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Get it. Check it. Use it.

Access to your health information is your right.

Information Is Powerful Medicine

Having access to your health records is a powerful tool in staying healthy. With access to your health information you can make better decisions with your doctor, better track your progress and do more to be healthy. The Health Insurance Portability and Accountability Act, or HIPAA, for short, gives you the important right to see and get copies of your health information.

Health records are a powerful tool in managing your care.

Get it.

Ask your doctor. You have the right to see and get copies of your health information. In most cases, you can get a copy the way you want it, such as by e-mail. While your doctor normally has up to 30 days to provide you a copy of your information, your doctor often can provide the information much sooner than that. If your doctor offers a web portal, you may be able to easily view and download your health information whenever you want. There are a few exceptions to getting your information, but you can’t be denied access for not paying your medical bill. Your doctor can, however, charge you a reasonable fee for a copy of your health information. The fee may not be a per page fee if your information is stored electronically.

Check it.

Check to make sure your health information is correct and complete. If you think something is wrong or missing, you can ask your doctor to fix it. Your doctor might not agree, but you always have the right to have your disagreement added to your record.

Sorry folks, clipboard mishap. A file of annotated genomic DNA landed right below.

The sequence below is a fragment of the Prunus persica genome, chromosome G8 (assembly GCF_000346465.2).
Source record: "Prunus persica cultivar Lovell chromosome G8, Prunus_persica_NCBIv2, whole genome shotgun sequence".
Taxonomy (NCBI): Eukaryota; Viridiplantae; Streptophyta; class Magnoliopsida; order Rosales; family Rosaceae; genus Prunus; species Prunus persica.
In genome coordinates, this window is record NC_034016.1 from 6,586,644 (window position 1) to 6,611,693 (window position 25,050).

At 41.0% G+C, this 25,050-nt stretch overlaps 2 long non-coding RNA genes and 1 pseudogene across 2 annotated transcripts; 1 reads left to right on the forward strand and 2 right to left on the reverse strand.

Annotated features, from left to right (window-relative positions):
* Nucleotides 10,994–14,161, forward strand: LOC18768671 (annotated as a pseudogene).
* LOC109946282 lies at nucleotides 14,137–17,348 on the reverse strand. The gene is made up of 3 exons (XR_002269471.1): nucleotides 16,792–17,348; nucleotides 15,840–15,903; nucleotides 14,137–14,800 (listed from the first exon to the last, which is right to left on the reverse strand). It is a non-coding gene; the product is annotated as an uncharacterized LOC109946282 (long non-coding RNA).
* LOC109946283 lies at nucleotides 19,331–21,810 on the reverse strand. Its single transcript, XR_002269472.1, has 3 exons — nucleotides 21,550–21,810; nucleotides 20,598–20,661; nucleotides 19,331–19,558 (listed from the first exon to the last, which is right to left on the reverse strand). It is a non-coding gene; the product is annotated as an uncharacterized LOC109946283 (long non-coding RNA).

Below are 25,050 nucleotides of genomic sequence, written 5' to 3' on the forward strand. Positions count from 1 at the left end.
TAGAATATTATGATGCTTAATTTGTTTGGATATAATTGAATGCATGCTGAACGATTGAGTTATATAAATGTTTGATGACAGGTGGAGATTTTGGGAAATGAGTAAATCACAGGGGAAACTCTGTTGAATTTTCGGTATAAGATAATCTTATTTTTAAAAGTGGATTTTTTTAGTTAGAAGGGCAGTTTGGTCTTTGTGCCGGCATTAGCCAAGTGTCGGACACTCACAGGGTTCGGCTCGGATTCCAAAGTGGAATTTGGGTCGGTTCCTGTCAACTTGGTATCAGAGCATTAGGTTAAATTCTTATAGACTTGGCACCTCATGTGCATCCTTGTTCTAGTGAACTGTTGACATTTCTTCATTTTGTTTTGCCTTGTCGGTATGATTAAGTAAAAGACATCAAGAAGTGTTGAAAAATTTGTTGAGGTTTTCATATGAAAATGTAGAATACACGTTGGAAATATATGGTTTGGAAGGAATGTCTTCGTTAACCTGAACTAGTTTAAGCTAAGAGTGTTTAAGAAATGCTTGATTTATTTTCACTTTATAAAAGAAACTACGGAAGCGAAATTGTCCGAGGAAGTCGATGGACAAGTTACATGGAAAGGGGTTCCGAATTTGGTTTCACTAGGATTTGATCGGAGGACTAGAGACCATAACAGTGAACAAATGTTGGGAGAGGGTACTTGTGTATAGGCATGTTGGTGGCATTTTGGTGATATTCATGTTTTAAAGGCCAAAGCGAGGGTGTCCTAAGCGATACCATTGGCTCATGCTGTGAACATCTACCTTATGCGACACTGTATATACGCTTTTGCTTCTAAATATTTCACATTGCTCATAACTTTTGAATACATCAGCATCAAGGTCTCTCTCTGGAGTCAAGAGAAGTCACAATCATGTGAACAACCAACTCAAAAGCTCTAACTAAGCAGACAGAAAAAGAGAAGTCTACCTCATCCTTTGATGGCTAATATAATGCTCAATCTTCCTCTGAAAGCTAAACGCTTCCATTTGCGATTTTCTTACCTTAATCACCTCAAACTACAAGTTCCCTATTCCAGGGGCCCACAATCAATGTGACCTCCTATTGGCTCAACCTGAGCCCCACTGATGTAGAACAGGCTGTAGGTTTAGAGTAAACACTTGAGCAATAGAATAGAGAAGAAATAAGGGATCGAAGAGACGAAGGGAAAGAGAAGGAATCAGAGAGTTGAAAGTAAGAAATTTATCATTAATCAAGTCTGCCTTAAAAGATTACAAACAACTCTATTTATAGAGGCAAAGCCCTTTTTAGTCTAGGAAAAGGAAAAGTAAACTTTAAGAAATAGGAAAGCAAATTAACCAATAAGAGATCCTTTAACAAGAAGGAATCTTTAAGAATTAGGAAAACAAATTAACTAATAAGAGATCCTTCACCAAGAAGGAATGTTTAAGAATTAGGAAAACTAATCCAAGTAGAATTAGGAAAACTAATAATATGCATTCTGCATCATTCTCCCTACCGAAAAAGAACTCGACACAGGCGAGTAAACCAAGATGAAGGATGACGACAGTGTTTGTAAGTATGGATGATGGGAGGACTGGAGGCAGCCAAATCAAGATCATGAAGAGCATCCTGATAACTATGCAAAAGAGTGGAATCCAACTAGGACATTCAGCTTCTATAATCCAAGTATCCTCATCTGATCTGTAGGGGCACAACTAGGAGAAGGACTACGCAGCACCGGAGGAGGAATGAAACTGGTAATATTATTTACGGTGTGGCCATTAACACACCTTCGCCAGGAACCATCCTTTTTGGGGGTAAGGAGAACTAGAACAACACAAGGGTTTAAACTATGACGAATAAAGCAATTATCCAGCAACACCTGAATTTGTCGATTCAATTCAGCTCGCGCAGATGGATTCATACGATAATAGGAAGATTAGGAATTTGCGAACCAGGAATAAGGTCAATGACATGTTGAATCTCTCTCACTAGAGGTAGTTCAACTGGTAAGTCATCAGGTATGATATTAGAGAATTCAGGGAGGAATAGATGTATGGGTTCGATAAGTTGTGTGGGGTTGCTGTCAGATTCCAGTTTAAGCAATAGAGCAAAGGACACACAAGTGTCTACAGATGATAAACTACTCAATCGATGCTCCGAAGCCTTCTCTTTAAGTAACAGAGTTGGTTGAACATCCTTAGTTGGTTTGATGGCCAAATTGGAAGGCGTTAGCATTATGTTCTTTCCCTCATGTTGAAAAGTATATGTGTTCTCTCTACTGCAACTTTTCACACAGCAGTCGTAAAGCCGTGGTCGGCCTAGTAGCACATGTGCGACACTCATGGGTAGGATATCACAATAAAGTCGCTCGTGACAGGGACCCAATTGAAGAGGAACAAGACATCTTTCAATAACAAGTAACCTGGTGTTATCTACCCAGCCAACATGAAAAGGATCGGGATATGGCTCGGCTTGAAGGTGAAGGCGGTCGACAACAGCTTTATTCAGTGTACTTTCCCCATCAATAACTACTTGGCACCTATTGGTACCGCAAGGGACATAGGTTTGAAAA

Use it.

Having access to your health information means better communication between you and your doctors, less paperwork and greater control over your health. You can request that your doctor share your information directly with others, like family members, a caregiver, a mobile application or “app,” or a researcher.

Information is key to making good healthcare decisions.

  • Track your lab results and medications
  • Understand your health history
  • Get x-rays and other medical images
  • Ask better questions and make healthier choices
  • Share information with those you want, such as a caregiver, or a research program so you can help yourself and help others.

The All of Us Research Program includes 1 million or more people providing health information to advance research.

Learn more at: www.JoinAllOfUs.org

Know your rights. Take control. Get better care.

Know your rights.

If you think your health information privacy rights have been violated in any way you have the right to file a complaint with the Office for Civil Rights (OCR).

OCR is also responsible for enforcing civil rights laws that apply to recipients that receive federal financial assistance from the U.S. Department of Health and Human Services. These laws prohibit discrimination on the basis of race, color, national origin, disability or age. Some laws may also protect against discrimination based on gender or religion.

We’re serious about working with you to protect your health information and make sure you have access to it. Know your rights.

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Information Is Powerful Medicine
Content created by Office for Civil Rights (OCR)
Content last reviewed on September 7, 2017